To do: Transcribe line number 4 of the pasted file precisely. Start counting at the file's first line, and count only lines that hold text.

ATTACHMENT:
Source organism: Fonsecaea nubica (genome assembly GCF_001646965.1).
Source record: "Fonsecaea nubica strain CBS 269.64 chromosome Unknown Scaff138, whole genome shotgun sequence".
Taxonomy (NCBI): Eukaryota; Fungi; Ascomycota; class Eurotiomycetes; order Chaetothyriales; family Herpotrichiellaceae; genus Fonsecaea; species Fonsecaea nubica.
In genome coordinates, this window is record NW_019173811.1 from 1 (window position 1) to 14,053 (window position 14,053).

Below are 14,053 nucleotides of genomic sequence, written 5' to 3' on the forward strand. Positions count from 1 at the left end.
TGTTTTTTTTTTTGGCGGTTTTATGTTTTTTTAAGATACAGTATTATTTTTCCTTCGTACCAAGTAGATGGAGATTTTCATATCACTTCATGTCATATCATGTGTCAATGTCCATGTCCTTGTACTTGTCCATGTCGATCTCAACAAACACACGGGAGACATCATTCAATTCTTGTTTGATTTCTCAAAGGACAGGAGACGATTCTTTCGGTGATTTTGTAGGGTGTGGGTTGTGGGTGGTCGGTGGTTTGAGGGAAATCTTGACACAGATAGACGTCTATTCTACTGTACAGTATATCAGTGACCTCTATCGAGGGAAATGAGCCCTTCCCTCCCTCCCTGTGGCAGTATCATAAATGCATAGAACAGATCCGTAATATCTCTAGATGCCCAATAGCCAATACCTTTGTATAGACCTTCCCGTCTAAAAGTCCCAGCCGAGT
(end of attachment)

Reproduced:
In genome coordinates, this window is record NW_019173811.1 from 1 (window position 1) to 14,053 (window position 14,053).